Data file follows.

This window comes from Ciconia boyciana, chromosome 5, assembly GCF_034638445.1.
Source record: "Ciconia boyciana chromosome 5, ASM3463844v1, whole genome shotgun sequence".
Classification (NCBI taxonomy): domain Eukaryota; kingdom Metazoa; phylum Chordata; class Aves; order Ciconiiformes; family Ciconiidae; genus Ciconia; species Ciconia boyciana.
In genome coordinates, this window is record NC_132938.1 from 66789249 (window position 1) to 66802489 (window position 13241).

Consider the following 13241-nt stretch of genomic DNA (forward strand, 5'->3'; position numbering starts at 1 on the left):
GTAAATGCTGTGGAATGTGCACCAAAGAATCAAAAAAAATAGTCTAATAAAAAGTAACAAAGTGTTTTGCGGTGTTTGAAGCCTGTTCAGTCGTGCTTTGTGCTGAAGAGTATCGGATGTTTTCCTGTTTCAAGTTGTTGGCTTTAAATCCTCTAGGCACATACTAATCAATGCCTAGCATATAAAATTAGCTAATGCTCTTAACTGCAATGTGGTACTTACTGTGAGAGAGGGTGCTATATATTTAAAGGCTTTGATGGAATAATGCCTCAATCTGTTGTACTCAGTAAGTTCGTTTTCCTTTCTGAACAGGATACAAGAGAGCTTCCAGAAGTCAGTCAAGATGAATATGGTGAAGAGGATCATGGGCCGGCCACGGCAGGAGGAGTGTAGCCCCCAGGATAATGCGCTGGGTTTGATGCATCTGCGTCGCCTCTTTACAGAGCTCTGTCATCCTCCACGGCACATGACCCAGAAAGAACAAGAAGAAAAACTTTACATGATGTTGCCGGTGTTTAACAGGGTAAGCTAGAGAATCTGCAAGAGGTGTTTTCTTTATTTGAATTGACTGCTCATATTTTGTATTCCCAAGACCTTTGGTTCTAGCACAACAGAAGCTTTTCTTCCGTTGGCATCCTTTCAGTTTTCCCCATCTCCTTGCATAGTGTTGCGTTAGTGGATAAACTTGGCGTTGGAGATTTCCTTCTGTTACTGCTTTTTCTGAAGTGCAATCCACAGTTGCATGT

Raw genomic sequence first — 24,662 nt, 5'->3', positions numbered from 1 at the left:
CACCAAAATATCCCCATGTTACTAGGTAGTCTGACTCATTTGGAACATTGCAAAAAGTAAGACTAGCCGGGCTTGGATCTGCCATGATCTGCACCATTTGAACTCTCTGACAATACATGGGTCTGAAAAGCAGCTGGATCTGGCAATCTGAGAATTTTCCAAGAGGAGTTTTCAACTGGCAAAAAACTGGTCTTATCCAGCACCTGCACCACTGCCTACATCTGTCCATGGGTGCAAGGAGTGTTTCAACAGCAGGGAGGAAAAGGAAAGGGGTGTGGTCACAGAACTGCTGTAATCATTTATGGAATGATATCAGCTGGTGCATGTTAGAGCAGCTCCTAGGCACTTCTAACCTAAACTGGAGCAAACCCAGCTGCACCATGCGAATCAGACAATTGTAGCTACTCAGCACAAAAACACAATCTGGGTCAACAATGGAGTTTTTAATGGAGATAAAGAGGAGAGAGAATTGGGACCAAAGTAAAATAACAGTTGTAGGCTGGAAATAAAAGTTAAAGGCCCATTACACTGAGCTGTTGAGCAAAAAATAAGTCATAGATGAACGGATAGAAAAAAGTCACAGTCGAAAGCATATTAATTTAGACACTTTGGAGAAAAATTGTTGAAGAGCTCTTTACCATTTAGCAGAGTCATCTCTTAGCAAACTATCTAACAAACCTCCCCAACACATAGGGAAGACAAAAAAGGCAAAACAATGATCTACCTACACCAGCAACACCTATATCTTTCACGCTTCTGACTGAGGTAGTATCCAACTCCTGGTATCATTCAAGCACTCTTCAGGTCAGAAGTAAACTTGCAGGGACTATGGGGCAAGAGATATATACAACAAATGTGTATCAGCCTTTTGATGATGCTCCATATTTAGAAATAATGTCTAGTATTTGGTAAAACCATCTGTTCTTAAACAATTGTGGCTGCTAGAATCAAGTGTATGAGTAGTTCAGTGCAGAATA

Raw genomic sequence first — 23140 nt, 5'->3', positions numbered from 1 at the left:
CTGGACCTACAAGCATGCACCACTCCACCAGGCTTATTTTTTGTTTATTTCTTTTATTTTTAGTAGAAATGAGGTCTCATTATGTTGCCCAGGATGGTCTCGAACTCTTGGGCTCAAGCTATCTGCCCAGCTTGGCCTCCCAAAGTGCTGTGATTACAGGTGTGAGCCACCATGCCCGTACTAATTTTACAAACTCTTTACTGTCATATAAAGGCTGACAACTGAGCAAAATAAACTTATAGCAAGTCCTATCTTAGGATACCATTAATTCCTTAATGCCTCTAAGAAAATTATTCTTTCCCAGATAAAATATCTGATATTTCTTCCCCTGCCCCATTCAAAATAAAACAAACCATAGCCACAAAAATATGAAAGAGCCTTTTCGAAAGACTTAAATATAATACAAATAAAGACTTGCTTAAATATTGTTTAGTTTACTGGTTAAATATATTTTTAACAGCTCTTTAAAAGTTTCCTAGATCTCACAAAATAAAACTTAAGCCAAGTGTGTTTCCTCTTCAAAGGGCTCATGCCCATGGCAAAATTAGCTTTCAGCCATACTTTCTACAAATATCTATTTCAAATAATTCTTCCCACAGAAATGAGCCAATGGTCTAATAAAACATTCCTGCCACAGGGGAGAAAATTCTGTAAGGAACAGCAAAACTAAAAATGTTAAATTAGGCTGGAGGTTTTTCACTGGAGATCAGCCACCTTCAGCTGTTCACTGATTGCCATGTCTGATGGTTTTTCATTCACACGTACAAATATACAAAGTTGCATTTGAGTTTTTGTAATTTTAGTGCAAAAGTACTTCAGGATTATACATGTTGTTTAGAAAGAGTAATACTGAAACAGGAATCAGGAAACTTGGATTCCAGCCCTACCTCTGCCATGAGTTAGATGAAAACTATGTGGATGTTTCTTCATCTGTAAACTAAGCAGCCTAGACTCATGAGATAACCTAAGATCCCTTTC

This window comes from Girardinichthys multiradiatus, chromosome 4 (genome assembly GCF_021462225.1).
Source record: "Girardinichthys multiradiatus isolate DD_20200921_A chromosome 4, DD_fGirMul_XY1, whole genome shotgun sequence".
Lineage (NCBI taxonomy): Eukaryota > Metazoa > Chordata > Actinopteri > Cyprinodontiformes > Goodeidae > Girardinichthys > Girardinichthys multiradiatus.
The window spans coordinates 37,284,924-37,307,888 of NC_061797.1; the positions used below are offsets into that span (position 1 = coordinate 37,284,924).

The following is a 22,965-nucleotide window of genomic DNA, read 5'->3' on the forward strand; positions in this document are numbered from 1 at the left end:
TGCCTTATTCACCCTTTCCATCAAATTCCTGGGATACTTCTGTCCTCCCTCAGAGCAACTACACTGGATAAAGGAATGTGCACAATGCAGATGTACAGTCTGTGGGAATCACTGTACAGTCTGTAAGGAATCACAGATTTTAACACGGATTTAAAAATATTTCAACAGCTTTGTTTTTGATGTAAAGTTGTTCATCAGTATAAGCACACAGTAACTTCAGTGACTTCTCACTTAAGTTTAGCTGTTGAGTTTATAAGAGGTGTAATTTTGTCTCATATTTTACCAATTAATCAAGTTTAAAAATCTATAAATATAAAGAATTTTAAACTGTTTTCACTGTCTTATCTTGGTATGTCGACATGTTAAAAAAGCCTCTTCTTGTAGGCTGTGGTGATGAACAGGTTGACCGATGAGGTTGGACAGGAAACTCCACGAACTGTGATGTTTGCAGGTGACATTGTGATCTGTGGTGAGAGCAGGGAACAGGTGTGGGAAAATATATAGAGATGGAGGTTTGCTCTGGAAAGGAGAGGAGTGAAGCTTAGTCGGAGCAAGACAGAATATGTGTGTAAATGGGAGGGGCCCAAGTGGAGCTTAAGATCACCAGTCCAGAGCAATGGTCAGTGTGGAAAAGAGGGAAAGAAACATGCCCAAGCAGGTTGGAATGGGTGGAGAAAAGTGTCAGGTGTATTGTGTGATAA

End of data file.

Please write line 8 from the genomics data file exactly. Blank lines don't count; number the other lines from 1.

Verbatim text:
CACCAAAATATCCCCATGTTACTAGGTAGTCTGACTCATTTGGAACATTGCAAAAAGTAAGACTAGCCGGGCTTGGATCTGCCATGATCTGCACCATTTGAACTCTCTGACAATACATGGGTCTGAAAAGCAGCTGGATCTGGCAATCTGAGAATTTTCCAAGAGGAGTTTTCAACTGGCAAAAAACTGGTCTTATCCAGCACCTGCACCACTGCCTACATCTGTCCATGGGTGCAAGGAGTGTTTCAACAGCAGGGAGGAAAAGGAAAGGGGTGTGGTCACAGAACTGCTGTAATCATTTATGGAATGATATCAGCTGGTGCATGTTAGAGCAGCTCCTAGGCACTTCTAACCTAAACTGGAGCAAACCCAGCTGCACCATGCGAATCAGACAATTGTAGCTACTCAGCACAAAAACACAATCTGGGTCAACAATGGAGTTTTTAATGGAGATAAAGAGGAGAGAGAATTGGGACCAAAGTAAAATAACAGTTGTAGGCTGGAAATAAAAGTTAAAGGCCCATTACACTGAGCTGTTGAGCAAAAAATAAGTCATAGATGAACGGATAGAAAAAAGTCACAGTCGAAAGCATATTAATTTAGACACTTTGGAGAAAAATTGTTGAAGAGCTCTTTACCATTTAGCAGAGTCATCTCTTAGCAAACTATCTAACAAACCTCCCCAACACATAGGGAAGACAAAAAAGGCAAAACAATGATCTACCTACACCAGCAACACCTATATCTTTCACGCTTCTGACTGAGGTAGTATCCAACTCCTGGTATCATTCAAGCACTCTTCAGGTCAGAAGTAAACTTGCAGGGACTATGGGGCAAGAGATATATACAACAAATGTGTATCAGCCTTTTGATGATGCTCCATATTTAGAAATAATGTCTAGTATTTGGTAAAACCATCTGTTCTTAAACAATTGTGGCTGCTAGAATCAAGTGTATGAGTAGTTCAGTGCAGAATA